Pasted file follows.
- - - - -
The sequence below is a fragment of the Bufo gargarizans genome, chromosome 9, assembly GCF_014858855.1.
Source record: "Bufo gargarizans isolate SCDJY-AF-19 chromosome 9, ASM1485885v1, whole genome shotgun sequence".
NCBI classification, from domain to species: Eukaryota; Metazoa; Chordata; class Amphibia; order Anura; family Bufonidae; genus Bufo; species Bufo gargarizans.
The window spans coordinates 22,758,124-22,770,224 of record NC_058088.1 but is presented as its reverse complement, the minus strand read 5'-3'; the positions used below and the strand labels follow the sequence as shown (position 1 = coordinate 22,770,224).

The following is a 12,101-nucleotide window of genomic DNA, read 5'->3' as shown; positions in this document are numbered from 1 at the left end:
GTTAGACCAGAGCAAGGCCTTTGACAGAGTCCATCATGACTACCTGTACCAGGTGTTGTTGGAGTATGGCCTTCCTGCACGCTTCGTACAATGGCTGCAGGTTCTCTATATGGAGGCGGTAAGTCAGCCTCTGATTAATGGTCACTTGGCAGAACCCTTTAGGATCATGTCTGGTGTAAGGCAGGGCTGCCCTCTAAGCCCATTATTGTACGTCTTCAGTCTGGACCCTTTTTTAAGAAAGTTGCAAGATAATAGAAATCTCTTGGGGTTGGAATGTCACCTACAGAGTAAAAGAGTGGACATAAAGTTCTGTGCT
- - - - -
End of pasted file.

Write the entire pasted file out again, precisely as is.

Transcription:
The sequence below is a fragment of the Bufo gargarizans genome, chromosome 9, assembly GCF_014858855.1.
Source record: "Bufo gargarizans isolate SCDJY-AF-19 chromosome 9, ASM1485885v1, whole genome shotgun sequence".
NCBI classification, from domain to species: Eukaryota; Metazoa; Chordata; class Amphibia; order Anura; family Bufonidae; genus Bufo; species Bufo gargarizans.
The window spans coordinates 22,758,124-22,770,224 of record NC_058088.1 but is presented as its reverse complement, the minus strand read 5'-3'; the positions used below and the strand labels follow the sequence as shown (position 1 = coordinate 22,770,224).

The following is a 12,101-nucleotide window of genomic DNA, read 5'->3' as shown; positions in this document are numbered from 1 at the left end:
GTTAGACCAGAGCAAGGCCTTTGACAGAGTCCATCATGACTACCTGTACCAGGTGTTGTTGGAGTATGGCCTTCCTGCACGCTTCGTACAATGGCTGCAGGTTCTCTATATGGAGGCGGTAAGTCAGCCTCTGATTAATGGTCACTTGGCAGAACCCTTTAGGATCATGTCTGGTGTAAGGCAGGGCTGCCCTCTAAGCCCATTATTGTACGTCTTCAGTCTGGACCCTTTTTTAAGAAAGTTGCAAGATAATAGAAATCTCTTGGGGTTGGAATGTCACCTACAGAGTAAAAGAGTGGACATAAAGTTCTGTGCT